Mary's Story

How did you pick investments before you used Stockopedia?

"Prior to subscribing to Stockopedia I used multiple sources to find out information about companies. Often my first port of call would be a conversation with my Stockbroker, who I have know for many years. I also subscribed to investing magazines, read business sections of various newspapers and I also used free data websites. I also attended a seminar by the Naked Trader (Robbie Burns) having read his book."

Has using Stockopedia changed your approach to investing?

"Yes, it has speeded up my research by allowing me to abandon stocks at an early stage if the StockRanks are a sea of red. This allows more time to be spent on researching the more promising propositions. Subscribing to the US and European sections of Stockopedia has given me easier access to information on overseas stocks that I would otherwise be unaware of and the results are displayed in a consistent manner."

Mary uses Stockopedia to help with her investment decisions

Has Stockopedia impacted your investment results or quality of life?

"This has impacted my investment results in a good way by helping me to avoid much more suspect propositions. Also it has expanded my investment pool to uncover some interesting overseas stocks. In fact one of my best performing stocks last year I only came across because I was looking at European stocks with a high stock rank. I can also see when stocks that had started off with high StockRanks start to deteriorate and thus perhaps presenting a good time to take profits - or at least review the investment thesis. I also print off the StockReport when I first purchase a stock for my records as part of my investment diary. This is often useful when I am considering selling as I can compare the performance at the time of purchase with now.

Using Stockopedia has improved my results and my investment behaviour, allowing me to sell poor performers sooner and running with my winners. There are also lots of words of wisdom from Paul Scott, Jack Brumby and the investment communit. The Small Cap Value Report which I read every day is an invaluable addition to my investment arsenal. Ed’s ‘Profit Warnings Survival Guide’ video is a must watch and has saved me a lot of stress and worry, as I now tend to get out of a stock at the first profit warning. I am financially better off than I perhaps would have been without Stockopedia. I am also able to make better use of my time when it comes to investing."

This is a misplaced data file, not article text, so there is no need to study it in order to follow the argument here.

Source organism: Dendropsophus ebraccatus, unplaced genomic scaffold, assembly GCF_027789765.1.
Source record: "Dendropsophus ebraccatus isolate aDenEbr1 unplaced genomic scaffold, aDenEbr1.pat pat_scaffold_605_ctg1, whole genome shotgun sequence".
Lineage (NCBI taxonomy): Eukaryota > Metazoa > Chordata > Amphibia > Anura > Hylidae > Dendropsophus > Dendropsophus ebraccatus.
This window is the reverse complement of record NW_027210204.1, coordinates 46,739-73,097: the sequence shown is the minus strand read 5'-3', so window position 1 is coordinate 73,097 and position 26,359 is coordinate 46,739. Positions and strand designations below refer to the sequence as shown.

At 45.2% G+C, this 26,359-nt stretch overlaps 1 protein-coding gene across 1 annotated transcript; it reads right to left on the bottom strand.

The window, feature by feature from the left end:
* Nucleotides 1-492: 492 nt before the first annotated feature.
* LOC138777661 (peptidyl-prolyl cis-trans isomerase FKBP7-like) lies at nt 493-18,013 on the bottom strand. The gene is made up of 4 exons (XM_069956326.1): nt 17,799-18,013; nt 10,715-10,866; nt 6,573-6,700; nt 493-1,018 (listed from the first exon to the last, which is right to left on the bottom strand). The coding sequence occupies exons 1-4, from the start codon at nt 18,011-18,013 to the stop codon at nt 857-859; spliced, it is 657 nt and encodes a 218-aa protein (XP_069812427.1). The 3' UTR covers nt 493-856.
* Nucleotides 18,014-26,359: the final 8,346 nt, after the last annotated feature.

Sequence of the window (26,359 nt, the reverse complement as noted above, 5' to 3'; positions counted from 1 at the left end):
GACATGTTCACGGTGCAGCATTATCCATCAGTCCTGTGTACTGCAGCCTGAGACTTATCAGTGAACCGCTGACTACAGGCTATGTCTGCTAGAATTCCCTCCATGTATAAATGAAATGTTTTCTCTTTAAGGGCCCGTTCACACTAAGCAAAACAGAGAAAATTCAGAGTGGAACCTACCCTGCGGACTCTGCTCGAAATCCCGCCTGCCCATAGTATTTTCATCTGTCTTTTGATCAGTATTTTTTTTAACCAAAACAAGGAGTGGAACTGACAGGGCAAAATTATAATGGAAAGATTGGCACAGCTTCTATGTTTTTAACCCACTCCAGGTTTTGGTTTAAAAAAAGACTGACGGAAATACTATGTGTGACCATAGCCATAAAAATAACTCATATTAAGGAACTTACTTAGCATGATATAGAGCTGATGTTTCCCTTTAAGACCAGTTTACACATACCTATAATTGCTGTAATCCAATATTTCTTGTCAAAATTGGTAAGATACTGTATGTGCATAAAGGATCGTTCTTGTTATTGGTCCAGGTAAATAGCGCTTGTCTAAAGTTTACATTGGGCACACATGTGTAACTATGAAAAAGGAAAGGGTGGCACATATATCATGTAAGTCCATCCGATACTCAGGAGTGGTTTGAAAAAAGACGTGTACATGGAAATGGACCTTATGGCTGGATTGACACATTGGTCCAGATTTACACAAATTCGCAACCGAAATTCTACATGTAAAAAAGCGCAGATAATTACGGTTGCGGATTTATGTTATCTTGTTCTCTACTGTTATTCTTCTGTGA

I've improved my results significantly and reduced the time required to select shares to buy and sell. "

What's your advice for investors that are just starting out?

"Start off with a ‘dummy portfolio’ of stocks that you think you might be interested in and make a note as to why and how the stock has come to your attention - use the notes section on the StockReport. It would be a good idea to pretend that you have bought say £1,000 worth of each stock so you can see how it performs over a period of time and if your selection process is working.

Read the recent trading updates and RNS statements as often as possible, available under the news tab. Look to see if there is any mention of the stocks via the discussion tab, which is likely for small caps thanks to the Small Cap Value Report (SCVR). Visit the company websites - the link is shown in the StockReport.

Read as many SCVRs and comment threads as possible - they will give you great insights.

Look out for profit warnings and consider selling any shares that are performing badly and getting rid of them sooner rather than later. From experience, I wasted much more time and effort watching my disasters going further downhill than I did watching my shares that were doing well, thus missing possible top-up moments and consequent rewards.

Diversify. Do not focus on just one or two shares or even on one or two sectors, but spread your risk.

Drip-feeding into a portfolio is often a better idea than going all in with one large lump sum, as timing the market is always tricky.

Consider buying Investment Trusts or ETFs when starting out, you can often monitor the top ten holdings of these vehicles whilst you decide if you want to become more focused. Trusts and funds can also be a good way to get exposure to Emerging Markets where getting information on individual shares can be difficult.

Don’t be tempted to trade too much, costs and spread can quickly eat into profits."

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A decade of research into what works in stock markets
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Countless hours of research time saved
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